Oracle Database Vault is a security enhancement provided by Oracle to ensure unauthorized users to access your sensitive data. What is brilliant about this is that it works on privileged (e.g. DBA, SYS, … ) accounts as well 🙂 Not only you can restrict access to particular objects in the database to a specific set of users (e.g. only HR payroll specialist can access salaries in the database), but also limit activity for a set of users to ensure a database smooth run (e.g. you can limit certain commands to a specific time and day only).
To check if you have the Oracle Database Vault enabled, run the following command:
SELECT value FROM v$option WHERE 1=1 AND parameter = 'Oracle Database Vault'; VALUE ----- TRUE
If you don’t have the Oracle Database Vault installed, you have to make sure you have the correct license before you proceed with the installation.
$ cd $ORACLE_HOME/rdbms/lib $ make -f ins_rdbms.mk dv_on lbac_on ioracle
Once installed, the following roles and objects will be created/have to be assigned.
- DV_OWNER – this role allows managing Oracle Database Vault (DV) policies
- DV_ADMIN – same as DV_OWNER
- DV_ACCTMGR – this role allows managing user accounts
- PROFILE – CREATE, DROP, ALTER
- USER – CREATE, DROP, ALTER
- DVSYS – a schema for Oracle Database Vault’s objects (roles, views, accounts, objects, …)
- DVF – a schema for Oracle Database Vault’s public functions (to retrieve factor values)
Please do not put your eggs in one basket and assigned these roles to at least two active accounts to make sure you won’t lose access to the Database Vault management.
Enabling of Oracle Database Vault
To effectively apply all the security measures and prevent any access leakage/misuse, by enabling Oracle DV several privileges will be revoked from the following roles.
- DBA – become user, select any transaction, create any job, manage scheduler, …
- EXECUTE CATALOG ROLE – execute on: dbms_logmngr, dbms_logmnr_%, dbms_file_transfer
- PUBLIC – execute on utl_file
- SCHEDULER_ADMIN – create any job, execute any program, …
For the specific list of roles being revoked check the official documentation pls.
On the other hand, you can do user management with the DV_ACCTMGR role mentioned above because by default, not even privileged accounts can do it anymore.
Oracle Database Vault terms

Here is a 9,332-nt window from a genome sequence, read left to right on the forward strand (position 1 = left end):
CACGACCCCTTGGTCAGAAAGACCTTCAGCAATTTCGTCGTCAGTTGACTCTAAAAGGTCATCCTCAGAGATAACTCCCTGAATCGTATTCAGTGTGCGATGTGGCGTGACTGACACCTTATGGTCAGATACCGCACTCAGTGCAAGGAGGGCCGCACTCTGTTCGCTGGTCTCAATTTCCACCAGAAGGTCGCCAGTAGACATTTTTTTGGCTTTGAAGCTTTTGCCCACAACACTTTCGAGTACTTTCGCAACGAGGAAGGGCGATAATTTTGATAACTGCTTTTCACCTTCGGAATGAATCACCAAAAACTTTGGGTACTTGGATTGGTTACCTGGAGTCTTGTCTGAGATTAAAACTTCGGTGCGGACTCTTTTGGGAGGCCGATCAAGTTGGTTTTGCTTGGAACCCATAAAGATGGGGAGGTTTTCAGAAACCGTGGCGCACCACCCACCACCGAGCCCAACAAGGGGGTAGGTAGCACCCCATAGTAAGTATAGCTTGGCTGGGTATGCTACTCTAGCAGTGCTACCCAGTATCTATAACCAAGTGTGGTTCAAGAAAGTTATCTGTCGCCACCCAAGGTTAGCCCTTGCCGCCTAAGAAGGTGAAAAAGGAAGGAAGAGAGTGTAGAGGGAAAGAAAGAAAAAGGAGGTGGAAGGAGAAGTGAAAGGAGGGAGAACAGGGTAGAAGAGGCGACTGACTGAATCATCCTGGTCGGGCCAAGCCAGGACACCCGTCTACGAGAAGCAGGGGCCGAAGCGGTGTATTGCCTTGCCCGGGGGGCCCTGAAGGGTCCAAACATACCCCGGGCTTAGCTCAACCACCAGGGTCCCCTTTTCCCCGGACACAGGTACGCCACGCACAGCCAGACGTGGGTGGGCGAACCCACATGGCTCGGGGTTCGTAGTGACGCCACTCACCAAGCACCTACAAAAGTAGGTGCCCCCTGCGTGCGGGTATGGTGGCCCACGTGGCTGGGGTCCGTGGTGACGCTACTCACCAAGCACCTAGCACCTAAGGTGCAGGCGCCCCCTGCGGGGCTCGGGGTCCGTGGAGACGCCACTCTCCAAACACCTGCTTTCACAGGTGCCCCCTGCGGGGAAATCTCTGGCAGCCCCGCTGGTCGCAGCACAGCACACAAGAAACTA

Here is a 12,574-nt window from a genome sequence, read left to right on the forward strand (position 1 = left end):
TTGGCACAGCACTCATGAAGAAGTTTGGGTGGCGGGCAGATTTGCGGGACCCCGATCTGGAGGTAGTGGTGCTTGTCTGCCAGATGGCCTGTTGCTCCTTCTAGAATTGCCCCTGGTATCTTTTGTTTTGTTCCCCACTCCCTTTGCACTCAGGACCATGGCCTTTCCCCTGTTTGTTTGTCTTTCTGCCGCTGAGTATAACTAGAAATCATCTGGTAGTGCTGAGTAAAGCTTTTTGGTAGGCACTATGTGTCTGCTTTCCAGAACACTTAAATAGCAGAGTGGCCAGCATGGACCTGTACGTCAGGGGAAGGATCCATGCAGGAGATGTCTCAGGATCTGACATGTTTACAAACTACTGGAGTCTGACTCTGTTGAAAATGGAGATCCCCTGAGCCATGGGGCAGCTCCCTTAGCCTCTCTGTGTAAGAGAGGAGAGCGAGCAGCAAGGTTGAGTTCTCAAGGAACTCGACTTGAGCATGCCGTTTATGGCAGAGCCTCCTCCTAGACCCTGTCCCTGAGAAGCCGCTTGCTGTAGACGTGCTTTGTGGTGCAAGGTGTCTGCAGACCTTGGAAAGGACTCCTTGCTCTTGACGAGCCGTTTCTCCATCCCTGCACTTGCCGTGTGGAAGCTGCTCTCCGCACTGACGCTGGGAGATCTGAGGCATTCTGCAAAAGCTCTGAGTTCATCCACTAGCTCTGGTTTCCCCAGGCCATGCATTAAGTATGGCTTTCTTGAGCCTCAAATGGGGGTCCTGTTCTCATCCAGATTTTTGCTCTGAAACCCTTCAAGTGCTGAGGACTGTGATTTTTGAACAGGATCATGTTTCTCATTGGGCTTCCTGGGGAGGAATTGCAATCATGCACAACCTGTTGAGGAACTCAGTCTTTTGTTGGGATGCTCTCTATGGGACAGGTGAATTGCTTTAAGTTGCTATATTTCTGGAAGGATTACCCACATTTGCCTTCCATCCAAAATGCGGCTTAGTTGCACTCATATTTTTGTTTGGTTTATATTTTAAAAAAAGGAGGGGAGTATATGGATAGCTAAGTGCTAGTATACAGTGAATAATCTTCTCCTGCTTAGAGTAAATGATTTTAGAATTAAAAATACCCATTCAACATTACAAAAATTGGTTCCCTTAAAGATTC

- REALM – defines a set of schemas, tables, and/or objects in the database to be protected
- COMMAND RULE – controls the execution of SQL statements
- FACTOR – prevents access based on IP, geolocation, user session, program name, …
- RULE SET – set of rules (one or many) you can associate with REALMs, COMMAND RULEs, and FACTORs
As mentioned above, realms group schemas and objects to form a protected zone. By default, a user has access to his own objects – so no realm authorization is applied. Nevertheless, you can create mandatory realms and restrict (or limit) the access even to the owner of an object.
If there are multiple mandatory realms applied to an object, to access it, the user will have to comply with all rules for all mandatory realms.
Objects which you can protect with realms:
- INDEX PARTITION
You can protect (under one realm) multiple objects from multiple schemas (=different owners). Also, you can assign one object to multiple realms. As long as they are not mandatory and the user complies with at least one of the realm, the query will be executed (based on the allowed rules).
Here is a little diagram to demonstrate how the realm’s decision making works:
* applies to DDL, DML, EXECUTE, GRANT, REVOKE, SELECT
With that, you might wonder if there is any impact on the performance. Don’t worry, Oracle tuned all of these steps and there is practically no impact on your queries 🙂
With command rules, you can restrict SELECT, ALTER SYSTEM, DDL, and DML queries. Command rules (one more many) are tied to rule sets and enforced during the run time. They are independent of realms and therefore applied to everybody. For instance, you easily block programs (such as Excel, … ) as mentioned in another article Block connection from Excel.
There are three categories of command rules:
- system-wise – apply to the whole system
- schema – apply to a specific schema
- object – apply to a specific object
For each restricted command Oracle DV will apply all active command rules. If there is a match, Oracle DV will stop the command from executing.
Important note: Command rules override the object privileges! Having said that, even the owner of objects can be restricted from accessing them.
You can imagine factors as named variables or attributes used to limit/restrict access to a particular database or activity in the database. Oracle DV defines several default factors (to name a few):
You can use those in combination with rules or/and rule sets. To put it simply, they provide contextual information to be used in your rules/rule sets.
A rule set is a collection of rules (one or many). Once created, you can associate them with command rules, factors, or realm authorization.
You can create nested rule sets as well. There are two ways evaluation can be done:
- All rules must return TRUE – once the first rule returns FALSE, the query stops and is canceled
- Any rule must return TRUE – once the first rule returns TRUE, the query is executed
It could take a big thick book to describe everything about Oracle Database Vault. This is to give you a good insight into what it can do and how you can use it to secure your data. For any more details, please check the official documentation page for your specific version.